ImPACT Version 4
Administration and Interpretation Manual
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Validity, and sensitivity and specificity of ImPACT
Several studies have been completed that evaluate the validity of ImPACT. Studies include sensitivity, specificity and aspects of validity. As noted above, because, ImPACT Version 4 contains the same items and modules as ImPACT, these studies are relevant and provide validity evidence for ImPACT Version 4.
Sensitivity and specificity#
In 2006, Schatz and Pardini studied 138 high school athletes (72 concussed and 66 non-concussed) selected from a larger sample of 1,500 individuals. Non-concussed athletes self-reported no history of diagnosed concussion on their health questionnaire. All athletes from both groups self-reported no significant medical problems on their health questionnaire and all subjects from both groups successfully completed a baseline evaluation prior to participation.
A MANOVA on all ImPACT subscales and Composites found significant differences found on Verbal Memory, Visual Memory, Reaction Time, Processing Speed and Symptom scale with concussed athletes performing significantly worse on all variables than their matched controls. When considering classification accuracy, 82.4 % of concussed group were correctly identified as were 89.4% of non-concussed group.
A 2007 study (Broglio et al., 2007) found lower levels of sensitivity and specificity, but also discovered values that were superior to comparable tests, concluding that a battery of tests was ideal. ImPACT and HeadMinder Concussion Resolution Index (Erlanger, Feldman, & Kutner. (1999). were the most sensitive to concussion (79.2 and 78.6%, respectively). These tests were followed by self-reported symptoms (68.0%), the postural control evaluation (61.9%), and a brief pencil-and-paper assessment of neurocognitive function (43.5%). When the complete battery was assessed, sensitivity exceeded 90%. These findings supported previous recommendations that sports-related concussion should be approached through a multifaceted assessment with components focusing on distinct aspects of the athlete's function.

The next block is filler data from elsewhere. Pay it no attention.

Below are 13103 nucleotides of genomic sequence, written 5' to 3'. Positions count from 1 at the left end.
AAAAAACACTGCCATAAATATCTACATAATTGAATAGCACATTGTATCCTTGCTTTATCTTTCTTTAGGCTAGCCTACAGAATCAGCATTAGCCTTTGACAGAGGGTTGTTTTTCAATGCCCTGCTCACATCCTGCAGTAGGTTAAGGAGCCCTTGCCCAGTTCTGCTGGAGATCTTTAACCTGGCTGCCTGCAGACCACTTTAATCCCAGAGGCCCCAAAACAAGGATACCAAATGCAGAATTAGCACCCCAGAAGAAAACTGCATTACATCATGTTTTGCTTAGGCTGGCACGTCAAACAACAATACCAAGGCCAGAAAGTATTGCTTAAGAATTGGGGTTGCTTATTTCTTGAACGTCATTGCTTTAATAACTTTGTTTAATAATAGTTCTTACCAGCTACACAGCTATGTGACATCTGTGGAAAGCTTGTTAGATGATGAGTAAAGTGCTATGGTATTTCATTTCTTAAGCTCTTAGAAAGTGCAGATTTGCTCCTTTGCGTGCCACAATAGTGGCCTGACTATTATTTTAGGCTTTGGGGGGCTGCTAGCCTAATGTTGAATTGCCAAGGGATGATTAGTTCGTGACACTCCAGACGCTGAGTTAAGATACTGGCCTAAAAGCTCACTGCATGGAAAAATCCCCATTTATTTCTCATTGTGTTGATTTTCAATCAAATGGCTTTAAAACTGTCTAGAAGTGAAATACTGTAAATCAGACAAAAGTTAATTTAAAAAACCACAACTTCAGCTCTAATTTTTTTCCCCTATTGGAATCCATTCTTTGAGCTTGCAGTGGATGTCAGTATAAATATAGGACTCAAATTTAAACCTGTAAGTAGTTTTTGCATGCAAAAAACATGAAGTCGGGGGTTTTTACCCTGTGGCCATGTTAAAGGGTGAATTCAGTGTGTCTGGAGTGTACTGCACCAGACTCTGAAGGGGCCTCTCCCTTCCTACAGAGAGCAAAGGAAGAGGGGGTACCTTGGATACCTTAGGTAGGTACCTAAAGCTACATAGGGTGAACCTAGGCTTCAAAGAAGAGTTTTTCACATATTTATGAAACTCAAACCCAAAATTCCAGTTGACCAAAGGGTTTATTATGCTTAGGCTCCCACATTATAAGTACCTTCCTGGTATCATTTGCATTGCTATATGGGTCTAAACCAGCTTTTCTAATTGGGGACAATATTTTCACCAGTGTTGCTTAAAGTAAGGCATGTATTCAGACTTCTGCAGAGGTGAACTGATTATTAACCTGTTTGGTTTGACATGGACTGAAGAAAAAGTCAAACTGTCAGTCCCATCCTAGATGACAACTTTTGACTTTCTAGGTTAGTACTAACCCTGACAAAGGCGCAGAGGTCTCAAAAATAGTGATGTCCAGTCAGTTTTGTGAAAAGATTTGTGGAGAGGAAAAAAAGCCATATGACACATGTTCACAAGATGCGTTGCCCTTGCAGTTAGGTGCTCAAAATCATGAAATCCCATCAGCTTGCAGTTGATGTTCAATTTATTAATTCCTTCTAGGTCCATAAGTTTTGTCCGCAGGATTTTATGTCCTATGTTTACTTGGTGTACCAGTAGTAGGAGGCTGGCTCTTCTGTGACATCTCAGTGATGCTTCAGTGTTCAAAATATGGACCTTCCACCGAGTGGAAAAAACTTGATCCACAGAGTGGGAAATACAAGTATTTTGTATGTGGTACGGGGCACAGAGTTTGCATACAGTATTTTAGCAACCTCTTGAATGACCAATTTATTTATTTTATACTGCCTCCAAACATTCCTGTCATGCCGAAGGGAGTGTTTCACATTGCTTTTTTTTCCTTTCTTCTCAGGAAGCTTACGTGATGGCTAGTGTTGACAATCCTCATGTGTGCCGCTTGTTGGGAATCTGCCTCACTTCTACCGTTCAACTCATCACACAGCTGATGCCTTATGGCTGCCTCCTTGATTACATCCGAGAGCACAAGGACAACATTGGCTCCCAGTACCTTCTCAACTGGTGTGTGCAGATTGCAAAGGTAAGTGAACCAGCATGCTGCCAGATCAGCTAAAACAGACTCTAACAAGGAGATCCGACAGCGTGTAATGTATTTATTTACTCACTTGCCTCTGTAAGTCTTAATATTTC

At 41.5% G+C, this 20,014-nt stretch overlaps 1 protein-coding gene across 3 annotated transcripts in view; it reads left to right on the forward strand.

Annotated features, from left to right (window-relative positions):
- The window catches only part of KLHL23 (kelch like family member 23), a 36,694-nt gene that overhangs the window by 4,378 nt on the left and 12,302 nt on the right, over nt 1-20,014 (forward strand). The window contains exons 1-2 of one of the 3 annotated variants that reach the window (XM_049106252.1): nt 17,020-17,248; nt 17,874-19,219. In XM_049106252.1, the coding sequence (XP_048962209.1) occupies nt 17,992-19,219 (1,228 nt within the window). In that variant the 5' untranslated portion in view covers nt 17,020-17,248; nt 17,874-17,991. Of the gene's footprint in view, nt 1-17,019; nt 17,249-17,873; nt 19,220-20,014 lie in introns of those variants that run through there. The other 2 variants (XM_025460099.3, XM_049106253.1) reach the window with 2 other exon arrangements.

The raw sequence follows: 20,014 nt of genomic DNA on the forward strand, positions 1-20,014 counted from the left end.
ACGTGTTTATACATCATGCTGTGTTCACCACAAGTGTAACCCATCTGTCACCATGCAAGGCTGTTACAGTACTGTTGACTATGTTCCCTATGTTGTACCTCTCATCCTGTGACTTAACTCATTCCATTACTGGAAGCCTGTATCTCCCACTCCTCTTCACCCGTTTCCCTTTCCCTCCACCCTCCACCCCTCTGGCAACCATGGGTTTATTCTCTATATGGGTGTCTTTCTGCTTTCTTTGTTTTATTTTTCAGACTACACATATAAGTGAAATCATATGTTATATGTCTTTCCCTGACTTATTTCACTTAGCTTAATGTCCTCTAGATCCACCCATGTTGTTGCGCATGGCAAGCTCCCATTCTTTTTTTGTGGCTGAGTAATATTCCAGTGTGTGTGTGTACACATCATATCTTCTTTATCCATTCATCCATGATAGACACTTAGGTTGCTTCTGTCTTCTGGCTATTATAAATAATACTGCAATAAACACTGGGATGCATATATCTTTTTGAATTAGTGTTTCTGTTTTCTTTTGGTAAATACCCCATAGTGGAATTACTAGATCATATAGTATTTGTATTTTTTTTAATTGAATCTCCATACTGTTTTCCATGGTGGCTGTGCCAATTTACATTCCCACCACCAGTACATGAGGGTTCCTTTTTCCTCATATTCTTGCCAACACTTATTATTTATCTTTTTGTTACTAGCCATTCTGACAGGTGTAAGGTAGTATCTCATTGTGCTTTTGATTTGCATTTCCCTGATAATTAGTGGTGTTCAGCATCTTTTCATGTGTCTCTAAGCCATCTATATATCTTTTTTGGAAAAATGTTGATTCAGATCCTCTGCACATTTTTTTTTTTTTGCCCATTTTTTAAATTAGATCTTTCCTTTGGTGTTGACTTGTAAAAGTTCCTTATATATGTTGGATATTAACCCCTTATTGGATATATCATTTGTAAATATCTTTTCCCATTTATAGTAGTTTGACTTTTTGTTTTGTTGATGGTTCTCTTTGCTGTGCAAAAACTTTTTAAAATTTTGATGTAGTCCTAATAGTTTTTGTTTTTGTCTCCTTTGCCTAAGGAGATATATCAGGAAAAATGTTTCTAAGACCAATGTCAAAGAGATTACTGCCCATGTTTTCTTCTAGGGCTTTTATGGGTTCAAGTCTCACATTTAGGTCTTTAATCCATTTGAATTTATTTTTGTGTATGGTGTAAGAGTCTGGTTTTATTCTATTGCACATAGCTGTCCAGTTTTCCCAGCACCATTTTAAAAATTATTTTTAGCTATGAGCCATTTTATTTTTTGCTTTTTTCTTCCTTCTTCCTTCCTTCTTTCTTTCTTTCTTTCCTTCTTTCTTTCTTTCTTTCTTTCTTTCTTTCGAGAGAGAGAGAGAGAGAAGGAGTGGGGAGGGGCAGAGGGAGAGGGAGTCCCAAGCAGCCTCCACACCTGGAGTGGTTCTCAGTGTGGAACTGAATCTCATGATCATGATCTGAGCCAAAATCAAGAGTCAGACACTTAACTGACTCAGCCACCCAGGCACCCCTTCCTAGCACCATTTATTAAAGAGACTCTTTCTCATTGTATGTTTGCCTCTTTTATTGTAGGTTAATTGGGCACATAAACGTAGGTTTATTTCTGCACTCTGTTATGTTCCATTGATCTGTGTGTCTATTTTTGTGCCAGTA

In a 2012 study, Schatz and Sandel examined the sensitivity of ImPACT in matched samples of symptomatic concussed high school athletes and matched controls who were not concussed. They reviewed the cases of 81 athletes observed to sustain a concussion and who had completed the ImPACT test within 3 days of injury. Data were compared with an independent sample of 81 athletes who completed preseason baseline cognitive assessments using ImPACT and who were matched (with concussed athletes) on the basis of sex, age, sport, concussion history, absence of attention deficit hyperactivity disorder (ADHD) and learning disability.
The authors determined that data from ImPACT yielded 91.4% sensitivity and 69.1% specificity. For asymptomatic athletes suspected of hiding their concussion, data from ImPACT yielded 94.6% sensitivity and 97.3% specificity.”
A summary of the studies described above are and additional supporting research is presented in Table 8.
Incremental validity of ImPACT compared with self-reported symptoms#
In a 2006 study, van Kampen, Lovell, Pardini, Collins, & Fu assessed the added value of neuropsychological testing (ImPACT) relative to symptom self-report in a group of 122 concussed and 72 non-concussed high school and collegiate athletes who had completed the ImPACT test battery. Both male and female athletes were included. This study found that the addition of ImPACT resulted in an increase in sensitivity of 19% relative to symptom monitoring alone. 93% of the concussed athlete group was correctly identified as being concussed in this study. In contrast, symptom data alone correctly classified only 64 percent of the sample. This study highlighted the frequent “disconnect” between self-reported symptoms and more objective neuropsychological test results. In addition, this study found that although none (0 percent) of the control group had both abnormal ImPACT neurocognitive performance and elevated symptoms relative to baseline (determined by RCI scores, relative to baseline test results). In contrast, 93 percent of the concussed group had either poorer ImPACT test scores or elevated symptoms.
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